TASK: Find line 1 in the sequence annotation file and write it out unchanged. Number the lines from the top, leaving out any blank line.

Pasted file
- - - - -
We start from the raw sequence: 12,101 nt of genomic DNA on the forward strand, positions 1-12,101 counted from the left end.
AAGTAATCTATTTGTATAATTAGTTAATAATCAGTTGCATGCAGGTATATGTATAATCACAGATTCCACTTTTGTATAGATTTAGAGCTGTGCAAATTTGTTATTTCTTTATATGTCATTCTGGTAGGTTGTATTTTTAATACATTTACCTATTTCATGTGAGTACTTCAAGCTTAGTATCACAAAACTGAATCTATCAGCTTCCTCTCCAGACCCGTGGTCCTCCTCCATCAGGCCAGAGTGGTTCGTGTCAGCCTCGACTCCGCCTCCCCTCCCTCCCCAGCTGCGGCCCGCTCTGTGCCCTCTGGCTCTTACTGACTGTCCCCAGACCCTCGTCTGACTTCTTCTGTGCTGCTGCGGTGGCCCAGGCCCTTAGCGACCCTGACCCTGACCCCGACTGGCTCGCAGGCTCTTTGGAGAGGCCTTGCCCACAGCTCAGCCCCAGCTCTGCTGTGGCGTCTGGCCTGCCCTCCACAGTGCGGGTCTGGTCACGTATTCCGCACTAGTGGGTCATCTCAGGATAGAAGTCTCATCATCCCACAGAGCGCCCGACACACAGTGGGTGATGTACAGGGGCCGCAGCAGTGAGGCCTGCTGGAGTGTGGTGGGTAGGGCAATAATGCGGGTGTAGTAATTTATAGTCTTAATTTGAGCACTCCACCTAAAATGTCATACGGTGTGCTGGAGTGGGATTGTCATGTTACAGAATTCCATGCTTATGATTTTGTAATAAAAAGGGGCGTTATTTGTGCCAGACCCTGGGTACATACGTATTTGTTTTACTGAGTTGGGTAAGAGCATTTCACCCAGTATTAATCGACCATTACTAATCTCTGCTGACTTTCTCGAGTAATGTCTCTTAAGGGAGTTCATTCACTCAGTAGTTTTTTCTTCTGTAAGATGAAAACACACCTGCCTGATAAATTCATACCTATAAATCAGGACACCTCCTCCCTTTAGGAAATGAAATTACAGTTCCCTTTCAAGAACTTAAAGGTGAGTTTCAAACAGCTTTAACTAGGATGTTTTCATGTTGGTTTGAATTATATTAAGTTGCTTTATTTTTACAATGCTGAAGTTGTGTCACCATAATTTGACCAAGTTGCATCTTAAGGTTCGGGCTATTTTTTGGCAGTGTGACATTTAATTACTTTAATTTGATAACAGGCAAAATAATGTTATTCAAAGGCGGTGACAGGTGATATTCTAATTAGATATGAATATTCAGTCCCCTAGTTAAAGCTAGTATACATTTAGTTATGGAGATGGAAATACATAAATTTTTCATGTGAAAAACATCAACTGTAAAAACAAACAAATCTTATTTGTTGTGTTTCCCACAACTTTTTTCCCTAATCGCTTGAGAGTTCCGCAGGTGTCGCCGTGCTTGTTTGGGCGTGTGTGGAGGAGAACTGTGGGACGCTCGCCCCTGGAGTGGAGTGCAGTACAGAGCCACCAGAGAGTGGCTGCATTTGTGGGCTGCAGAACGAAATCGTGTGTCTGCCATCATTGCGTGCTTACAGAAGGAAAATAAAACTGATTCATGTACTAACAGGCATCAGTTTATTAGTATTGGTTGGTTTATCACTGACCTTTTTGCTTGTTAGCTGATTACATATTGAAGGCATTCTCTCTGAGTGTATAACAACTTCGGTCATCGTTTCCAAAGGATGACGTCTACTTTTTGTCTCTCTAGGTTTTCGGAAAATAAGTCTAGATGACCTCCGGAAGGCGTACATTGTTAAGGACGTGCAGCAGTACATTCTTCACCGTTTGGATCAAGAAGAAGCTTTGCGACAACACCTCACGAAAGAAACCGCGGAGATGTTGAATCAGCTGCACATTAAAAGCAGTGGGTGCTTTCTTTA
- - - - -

We start from the raw sequence: 12,101 nt of genomic DNA on the forward strand, positions 1-12,101 counted from the left end.